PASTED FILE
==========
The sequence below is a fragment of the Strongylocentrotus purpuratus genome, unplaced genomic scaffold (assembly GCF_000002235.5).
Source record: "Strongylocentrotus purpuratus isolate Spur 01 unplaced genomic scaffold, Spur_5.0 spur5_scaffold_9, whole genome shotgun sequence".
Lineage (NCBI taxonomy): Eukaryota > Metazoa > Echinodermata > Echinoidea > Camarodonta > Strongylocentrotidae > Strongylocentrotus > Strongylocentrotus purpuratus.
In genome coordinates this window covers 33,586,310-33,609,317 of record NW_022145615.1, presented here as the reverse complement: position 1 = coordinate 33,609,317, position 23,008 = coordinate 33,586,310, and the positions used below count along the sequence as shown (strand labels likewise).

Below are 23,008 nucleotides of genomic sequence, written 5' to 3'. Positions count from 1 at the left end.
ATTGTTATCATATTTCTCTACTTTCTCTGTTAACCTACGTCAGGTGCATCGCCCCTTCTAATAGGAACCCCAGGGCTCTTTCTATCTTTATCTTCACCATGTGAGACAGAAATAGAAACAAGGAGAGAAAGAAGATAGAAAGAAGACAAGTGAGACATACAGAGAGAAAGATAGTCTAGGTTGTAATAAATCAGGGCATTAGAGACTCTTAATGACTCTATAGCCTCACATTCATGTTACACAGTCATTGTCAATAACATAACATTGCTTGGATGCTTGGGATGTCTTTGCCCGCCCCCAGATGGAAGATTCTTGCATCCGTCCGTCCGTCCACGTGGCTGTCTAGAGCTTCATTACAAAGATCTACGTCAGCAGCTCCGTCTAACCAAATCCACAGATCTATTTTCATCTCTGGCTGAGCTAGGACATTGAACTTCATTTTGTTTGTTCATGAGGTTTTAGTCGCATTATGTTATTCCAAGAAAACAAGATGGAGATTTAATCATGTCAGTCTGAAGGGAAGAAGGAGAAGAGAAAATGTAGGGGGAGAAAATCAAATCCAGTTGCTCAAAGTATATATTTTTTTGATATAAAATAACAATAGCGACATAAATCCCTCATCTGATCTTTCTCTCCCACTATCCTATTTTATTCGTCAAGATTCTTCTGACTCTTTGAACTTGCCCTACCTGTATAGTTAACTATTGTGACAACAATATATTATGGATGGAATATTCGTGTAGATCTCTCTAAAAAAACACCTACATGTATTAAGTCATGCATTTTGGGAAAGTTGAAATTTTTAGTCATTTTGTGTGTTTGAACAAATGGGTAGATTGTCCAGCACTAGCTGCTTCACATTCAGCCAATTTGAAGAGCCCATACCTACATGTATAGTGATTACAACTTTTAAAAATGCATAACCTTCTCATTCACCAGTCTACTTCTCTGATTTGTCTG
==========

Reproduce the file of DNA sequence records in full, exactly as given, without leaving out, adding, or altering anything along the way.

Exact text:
The sequence below is a fragment of the Strongylocentrotus purpuratus genome, unplaced genomic scaffold (assembly GCF_000002235.5).
Source record: "Strongylocentrotus purpuratus isolate Spur 01 unplaced genomic scaffold, Spur_5.0 spur5_scaffold_9, whole genome shotgun sequence".
Lineage (NCBI taxonomy): Eukaryota > Metazoa > Echinodermata > Echinoidea > Camarodonta > Strongylocentrotidae > Strongylocentrotus > Strongylocentrotus purpuratus.
In genome coordinates this window covers 33,586,310-33,609,317 of record NW_022145615.1, presented here as the reverse complement: position 1 = coordinate 33,609,317, position 23,008 = coordinate 33,586,310, and the positions used below count along the sequence as shown (strand labels likewise).

Below are 23,008 nucleotides of genomic sequence, written 5' to 3'. Positions count from 1 at the left end.
ATTGTTATCATATTTCTCTACTTTCTCTGTTAACCTACGTCAGGTGCATCGCCCCTTCTAATAGGAACCCCAGGGCTCTTTCTATCTTTATCTTCACCATGTGAGACAGAAATAGAAACAAGGAGAGAAAGAAGATAGAAAGAAGACAAGTGAGACATACAGAGAGAAAGATAGTCTAGGTTGTAATAAATCAGGGCATTAGAGACTCTTAATGACTCTATAGCCTCACATTCATGTTACACAGTCATTGTCAATAACATAACATTGCTTGGATGCTTGGGATGTCTTTGCCCGCCCCCAGATGGAAGATTCTTGCATCCGTCCGTCCGTCCACGTGGCTGTCTAGAGCTTCATTACAAAGATCTACGTCAGCAGCTCCGTCTAACCAAATCCACAGATCTATTTTCATCTCTGGCTGAGCTAGGACATTGAACTTCATTTTGTTTGTTCATGAGGTTTTAGTCGCATTATGTTATTCCAAGAAAACAAGATGGAGATTTAATCATGTCAGTCTGAAGGGAAGAAGGAGAAGAGAAAATGTAGGGGGAGAAAATCAAATCCAGTTGCTCAAAGTATATATTTTTTTGATATAAAATAACAATAGCGACATAAATCCCTCATCTGATCTTTCTCTCCCACTATCCTATTTTATTCGTCAAGATTCTTCTGACTCTTTGAACTTGCCCTACCTGTATAGTTAACTATTGTGACAACAATATATTATGGATGGAATATTCGTGTAGATCTCTCTAAAAAAACACCTACATGTATTAAGTCATGCATTTTGGGAAAGTTGAAATTTTTAGTCATTTTGTGTGTTTGAACAAATGGGTAGATTGTCCAGCACTAGCTGCTTCACATTCAGCCAATTTGAAGAGCCCATACCTACATGTATAGTGATTACAACTTTTAAAAATGCATAACCTTCTCATTCACCAGTCTACTTCTCTGATTTGTCTG